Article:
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What is it with indemnity clauses?
Thread poster: Gabriele Demuth

Gabriele Demuth  Identity Verified
United Kingdom
Local time: 11:45
Member (2014)
English to German
Jan 24, 2017

Recently I have come across 2 reasonably sized British agencies with indemnity clauses in their contracts. I do not think that it is reasonable, I think it is even abusive to ask a translator to accept unlimited liability for everyone and their dog.

Every company I have come across, including these two agencies have a clause in their terms to limit their liability to the invoice amount or similar - so why ask for and insist in translators accepting unlimited liability?

One agency came my way a little in offering that I only accept unlimited liability for defamation and violation against privacy issues and I don't expect to hear back from the other, but it is my impression that nobody in their right mind would or should accept to take responsibility everything and everybody that or who might possibly be at some kind of disadvantage as a result of any kind of error or circumstance - this would be madness.

This has been discussed here before, and most agreed that they wouldn't accept such clauses - but this must be accepted by translators, otherwise these agencies would long have removed the clause?

[Edited at 2017-01-24 10:49 GMT]


 

Samuel Murray  Identity Verified
Netherlands
Local time: 12:45
Member (2006)
English to Afrikaans
+ ...
Most sign without reading Jan 24, 2017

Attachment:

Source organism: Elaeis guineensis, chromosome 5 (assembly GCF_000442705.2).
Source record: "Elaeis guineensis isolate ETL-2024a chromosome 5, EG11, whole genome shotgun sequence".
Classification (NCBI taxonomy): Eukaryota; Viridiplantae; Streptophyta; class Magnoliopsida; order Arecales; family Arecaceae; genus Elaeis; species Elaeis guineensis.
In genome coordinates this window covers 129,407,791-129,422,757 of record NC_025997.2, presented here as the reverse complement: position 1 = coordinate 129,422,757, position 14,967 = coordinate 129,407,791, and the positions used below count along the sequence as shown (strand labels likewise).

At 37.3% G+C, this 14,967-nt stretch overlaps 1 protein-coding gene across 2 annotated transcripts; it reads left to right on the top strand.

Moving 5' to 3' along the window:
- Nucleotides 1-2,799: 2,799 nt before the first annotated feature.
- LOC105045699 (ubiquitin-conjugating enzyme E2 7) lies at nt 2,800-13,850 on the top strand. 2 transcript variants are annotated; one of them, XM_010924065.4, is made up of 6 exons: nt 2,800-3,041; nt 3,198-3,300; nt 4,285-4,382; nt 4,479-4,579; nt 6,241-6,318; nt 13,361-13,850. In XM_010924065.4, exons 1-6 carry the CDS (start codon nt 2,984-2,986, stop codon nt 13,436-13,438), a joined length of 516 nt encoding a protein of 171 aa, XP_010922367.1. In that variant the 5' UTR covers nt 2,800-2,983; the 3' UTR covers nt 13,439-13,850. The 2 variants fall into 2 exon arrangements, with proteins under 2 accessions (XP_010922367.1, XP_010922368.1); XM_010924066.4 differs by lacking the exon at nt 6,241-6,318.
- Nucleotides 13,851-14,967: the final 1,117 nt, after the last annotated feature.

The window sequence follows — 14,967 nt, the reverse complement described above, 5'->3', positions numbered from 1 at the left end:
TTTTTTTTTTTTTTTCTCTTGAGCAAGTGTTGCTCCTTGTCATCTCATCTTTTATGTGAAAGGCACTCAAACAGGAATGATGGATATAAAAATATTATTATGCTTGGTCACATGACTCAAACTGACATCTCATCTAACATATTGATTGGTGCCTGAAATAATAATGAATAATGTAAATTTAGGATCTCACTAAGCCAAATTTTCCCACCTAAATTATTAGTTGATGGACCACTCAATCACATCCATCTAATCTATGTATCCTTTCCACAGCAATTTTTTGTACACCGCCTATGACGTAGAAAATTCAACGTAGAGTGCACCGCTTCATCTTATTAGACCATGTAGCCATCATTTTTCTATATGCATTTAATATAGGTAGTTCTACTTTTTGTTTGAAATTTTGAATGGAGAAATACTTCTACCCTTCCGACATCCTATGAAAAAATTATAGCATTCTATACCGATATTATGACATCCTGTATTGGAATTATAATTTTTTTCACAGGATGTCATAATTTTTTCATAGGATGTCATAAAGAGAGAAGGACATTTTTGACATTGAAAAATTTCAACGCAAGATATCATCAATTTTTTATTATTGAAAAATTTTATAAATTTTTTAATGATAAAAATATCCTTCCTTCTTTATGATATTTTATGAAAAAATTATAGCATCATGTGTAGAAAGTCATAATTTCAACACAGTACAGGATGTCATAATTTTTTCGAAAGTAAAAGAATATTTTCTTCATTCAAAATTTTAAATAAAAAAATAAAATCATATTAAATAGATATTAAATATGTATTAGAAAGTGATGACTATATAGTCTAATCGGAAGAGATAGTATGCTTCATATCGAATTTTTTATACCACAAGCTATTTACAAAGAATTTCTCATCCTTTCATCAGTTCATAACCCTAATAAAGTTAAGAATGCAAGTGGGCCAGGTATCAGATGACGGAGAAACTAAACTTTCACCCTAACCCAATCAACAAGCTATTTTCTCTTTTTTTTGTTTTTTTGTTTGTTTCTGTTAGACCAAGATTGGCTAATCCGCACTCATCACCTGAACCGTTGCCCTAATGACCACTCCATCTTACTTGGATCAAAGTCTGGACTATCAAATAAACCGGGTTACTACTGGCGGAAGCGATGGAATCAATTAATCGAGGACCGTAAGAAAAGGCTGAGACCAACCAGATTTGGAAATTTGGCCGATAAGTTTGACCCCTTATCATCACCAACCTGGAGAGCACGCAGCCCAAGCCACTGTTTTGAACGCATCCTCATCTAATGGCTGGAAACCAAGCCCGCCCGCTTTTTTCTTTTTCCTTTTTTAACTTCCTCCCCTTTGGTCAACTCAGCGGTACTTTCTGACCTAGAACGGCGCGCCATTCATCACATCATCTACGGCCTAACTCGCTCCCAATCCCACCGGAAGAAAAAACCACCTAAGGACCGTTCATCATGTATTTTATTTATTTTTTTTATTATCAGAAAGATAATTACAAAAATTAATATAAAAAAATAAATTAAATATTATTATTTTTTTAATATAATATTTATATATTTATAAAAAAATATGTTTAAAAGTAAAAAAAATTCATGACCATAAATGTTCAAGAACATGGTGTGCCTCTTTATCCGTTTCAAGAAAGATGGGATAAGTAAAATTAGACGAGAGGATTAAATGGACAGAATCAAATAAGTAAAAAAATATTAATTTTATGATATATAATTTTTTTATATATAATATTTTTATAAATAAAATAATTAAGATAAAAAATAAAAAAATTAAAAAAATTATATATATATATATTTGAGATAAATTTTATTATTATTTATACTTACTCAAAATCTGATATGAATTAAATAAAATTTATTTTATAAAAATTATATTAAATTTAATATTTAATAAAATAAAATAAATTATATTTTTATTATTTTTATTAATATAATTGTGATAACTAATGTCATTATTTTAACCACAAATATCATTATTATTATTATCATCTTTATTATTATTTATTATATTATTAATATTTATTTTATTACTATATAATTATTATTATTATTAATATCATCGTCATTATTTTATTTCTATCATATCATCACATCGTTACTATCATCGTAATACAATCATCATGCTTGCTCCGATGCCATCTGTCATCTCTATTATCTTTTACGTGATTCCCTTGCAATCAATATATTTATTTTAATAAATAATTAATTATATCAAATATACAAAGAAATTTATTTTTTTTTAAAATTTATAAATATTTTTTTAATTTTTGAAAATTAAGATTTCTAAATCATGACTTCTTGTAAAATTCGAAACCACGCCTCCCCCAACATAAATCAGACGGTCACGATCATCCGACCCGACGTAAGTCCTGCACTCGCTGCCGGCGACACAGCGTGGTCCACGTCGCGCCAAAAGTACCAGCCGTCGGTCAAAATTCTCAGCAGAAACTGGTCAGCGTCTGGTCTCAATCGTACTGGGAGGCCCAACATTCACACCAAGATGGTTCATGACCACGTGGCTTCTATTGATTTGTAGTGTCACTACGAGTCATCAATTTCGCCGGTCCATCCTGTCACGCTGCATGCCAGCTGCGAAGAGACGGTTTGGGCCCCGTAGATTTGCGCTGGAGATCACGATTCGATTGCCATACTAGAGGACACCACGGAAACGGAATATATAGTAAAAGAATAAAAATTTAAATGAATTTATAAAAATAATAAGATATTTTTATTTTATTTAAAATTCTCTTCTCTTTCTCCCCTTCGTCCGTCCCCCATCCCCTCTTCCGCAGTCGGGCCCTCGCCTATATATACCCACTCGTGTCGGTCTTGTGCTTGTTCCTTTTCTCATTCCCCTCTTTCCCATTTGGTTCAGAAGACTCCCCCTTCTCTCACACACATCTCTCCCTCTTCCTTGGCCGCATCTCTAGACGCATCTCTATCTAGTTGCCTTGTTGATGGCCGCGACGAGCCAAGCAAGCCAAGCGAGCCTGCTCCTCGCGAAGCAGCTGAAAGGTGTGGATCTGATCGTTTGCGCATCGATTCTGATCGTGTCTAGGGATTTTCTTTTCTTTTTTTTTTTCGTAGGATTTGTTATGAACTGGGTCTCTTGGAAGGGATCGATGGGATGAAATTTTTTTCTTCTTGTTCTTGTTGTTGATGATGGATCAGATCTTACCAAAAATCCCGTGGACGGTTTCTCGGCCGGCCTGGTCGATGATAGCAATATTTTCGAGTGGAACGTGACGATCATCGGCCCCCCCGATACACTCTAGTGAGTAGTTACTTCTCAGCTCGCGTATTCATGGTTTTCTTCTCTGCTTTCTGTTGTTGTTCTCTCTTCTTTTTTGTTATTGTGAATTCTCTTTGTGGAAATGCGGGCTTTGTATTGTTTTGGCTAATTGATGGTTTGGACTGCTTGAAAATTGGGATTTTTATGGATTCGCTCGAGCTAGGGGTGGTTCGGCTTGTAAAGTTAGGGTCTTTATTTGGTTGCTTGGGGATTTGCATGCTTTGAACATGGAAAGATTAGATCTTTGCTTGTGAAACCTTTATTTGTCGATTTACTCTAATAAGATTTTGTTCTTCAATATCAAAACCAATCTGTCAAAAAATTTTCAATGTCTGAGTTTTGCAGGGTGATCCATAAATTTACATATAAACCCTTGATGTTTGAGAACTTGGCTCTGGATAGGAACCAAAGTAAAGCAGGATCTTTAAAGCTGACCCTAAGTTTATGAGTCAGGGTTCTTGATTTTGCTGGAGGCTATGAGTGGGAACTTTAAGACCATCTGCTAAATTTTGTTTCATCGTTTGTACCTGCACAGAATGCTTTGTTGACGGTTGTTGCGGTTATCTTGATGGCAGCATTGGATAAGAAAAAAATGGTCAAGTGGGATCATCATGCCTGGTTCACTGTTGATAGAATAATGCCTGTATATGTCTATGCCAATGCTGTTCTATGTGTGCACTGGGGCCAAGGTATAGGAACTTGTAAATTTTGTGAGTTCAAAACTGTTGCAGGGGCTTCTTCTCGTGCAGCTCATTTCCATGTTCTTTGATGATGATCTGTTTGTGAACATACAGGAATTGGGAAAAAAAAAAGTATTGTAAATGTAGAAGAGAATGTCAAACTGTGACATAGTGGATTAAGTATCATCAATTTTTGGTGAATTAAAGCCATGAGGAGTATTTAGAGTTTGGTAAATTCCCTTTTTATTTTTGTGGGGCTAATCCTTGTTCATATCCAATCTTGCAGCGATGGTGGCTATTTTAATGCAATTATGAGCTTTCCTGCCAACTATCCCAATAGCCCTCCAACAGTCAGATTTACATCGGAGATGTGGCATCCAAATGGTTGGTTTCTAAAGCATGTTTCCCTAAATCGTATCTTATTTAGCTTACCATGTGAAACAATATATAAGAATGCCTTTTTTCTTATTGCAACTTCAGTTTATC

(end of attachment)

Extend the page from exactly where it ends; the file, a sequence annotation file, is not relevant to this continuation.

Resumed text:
Gabriele Demuth wrote:
This must be accepted by translators, otherwise these agencies would long have removed the clause?


1. Most translators (most computer users, in fact) sign without reading.

2. ProZ.com will never remove the indemnification clause from its own terms and conditions, despite being a supposedly freelancer friendly site. And agencies do not adjust their processes according to the wishes of freelancers.


 

xxxIlan Rubin  Identity Verified
Russian Federation
Local time: 13:45
Russian to English
Abusive Jan 24, 2017

Indemnification clauses like this are abusive and I never agree to them. The most I would agree to is the amount of the particular job the client was unhappy about.
These days I just work with 3 direct clients as it's all I have time for. With 2 of them I don't have any contract at all and with the 3rd there is no indemnity clause.



[Edited at 2017-01-24 11:22 GMT]


 

Gabriele Demuth  Identity Verified
United Kingdom
Local time: 11:45
Member (2014)
English to German
TOPIC STARTER
Everyone seems to protect themselves though - except translators Jan 24, 2017

Every company, and I have looked recently, has a clause in their terms to exclude unlimited liability (I have in my terms and they are modelled on an ITI model contract for translators) - which is appropriate.

Then why ask translators to accepts exactly what they do not accept themselves? And it appears translators do...

[Edited at 2017-01-24 11:31 GMT]